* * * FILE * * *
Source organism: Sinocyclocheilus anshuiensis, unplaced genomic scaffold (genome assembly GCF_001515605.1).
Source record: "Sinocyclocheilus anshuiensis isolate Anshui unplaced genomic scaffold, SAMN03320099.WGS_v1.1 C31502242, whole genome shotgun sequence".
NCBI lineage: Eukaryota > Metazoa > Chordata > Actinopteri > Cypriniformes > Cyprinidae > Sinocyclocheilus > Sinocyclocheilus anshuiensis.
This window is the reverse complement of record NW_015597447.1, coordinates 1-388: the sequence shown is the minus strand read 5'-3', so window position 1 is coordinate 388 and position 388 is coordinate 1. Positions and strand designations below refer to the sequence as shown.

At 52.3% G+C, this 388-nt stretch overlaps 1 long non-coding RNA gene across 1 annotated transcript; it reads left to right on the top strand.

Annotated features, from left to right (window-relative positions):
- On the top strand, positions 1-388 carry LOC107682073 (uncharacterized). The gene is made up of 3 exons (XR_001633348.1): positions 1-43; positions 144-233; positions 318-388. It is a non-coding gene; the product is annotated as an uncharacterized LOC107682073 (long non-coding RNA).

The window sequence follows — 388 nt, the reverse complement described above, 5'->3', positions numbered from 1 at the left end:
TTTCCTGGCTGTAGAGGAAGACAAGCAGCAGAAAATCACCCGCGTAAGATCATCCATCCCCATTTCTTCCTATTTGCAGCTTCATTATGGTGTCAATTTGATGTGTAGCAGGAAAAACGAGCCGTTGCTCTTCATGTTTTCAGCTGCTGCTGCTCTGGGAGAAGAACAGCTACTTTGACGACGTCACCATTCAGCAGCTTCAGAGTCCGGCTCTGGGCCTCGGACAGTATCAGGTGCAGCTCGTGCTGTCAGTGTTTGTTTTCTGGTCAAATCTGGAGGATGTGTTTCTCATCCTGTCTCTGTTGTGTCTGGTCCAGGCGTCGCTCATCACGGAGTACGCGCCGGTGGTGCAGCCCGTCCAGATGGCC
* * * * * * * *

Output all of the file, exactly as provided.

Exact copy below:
Source organism: Sinocyclocheilus anshuiensis, unplaced genomic scaffold (genome assembly GCF_001515605.1).
Source record: "Sinocyclocheilus anshuiensis isolate Anshui unplaced genomic scaffold, SAMN03320099.WGS_v1.1 C31502242, whole genome shotgun sequence".
NCBI lineage: Eukaryota > Metazoa > Chordata > Actinopteri > Cypriniformes > Cyprinidae > Sinocyclocheilus > Sinocyclocheilus anshuiensis.
This window is the reverse complement of record NW_015597447.1, coordinates 1-388: the sequence shown is the minus strand read 5'-3', so window position 1 is coordinate 388 and position 388 is coordinate 1. Positions and strand designations below refer to the sequence as shown.

At 52.3% G+C, this 388-nt stretch overlaps 1 long non-coding RNA gene across 1 annotated transcript; it reads left to right on the top strand.

Annotated features, from left to right (window-relative positions):
- On the top strand, positions 1-388 carry LOC107682073 (uncharacterized). The gene is made up of 3 exons (XR_001633348.1): positions 1-43; positions 144-233; positions 318-388. It is a non-coding gene; the product is annotated as an uncharacterized LOC107682073 (long non-coding RNA).

The window sequence follows — 388 nt, the reverse complement described above, 5'->3', positions numbered from 1 at the left end:
TTTCCTGGCTGTAGAGGAAGACAAGCAGCAGAAAATCACCCGCGTAAGATCATCCATCCCCATTTCTTCCTATTTGCAGCTTCATTATGGTGTCAATTTGATGTGTAGCAGGAAAAACGAGCCGTTGCTCTTCATGTTTTCAGCTGCTGCTGCTCTGGGAGAAGAACAGCTACTTTGACGACGTCACCATTCAGCAGCTTCAGAGTCCGGCTCTGGGCCTCGGACAGTATCAGGTGCAGCTCGTGCTGTCAGTGTTTGTTTTCTGGTCAAATCTGGAGGATGTGTTTCTCATCCTGTCTCTGTTGTGTCTGGTCCAGGCGTCGCTCATCACGGAGTACGCGCCGGTGGTGCAGCCCGTCCAGATGGCC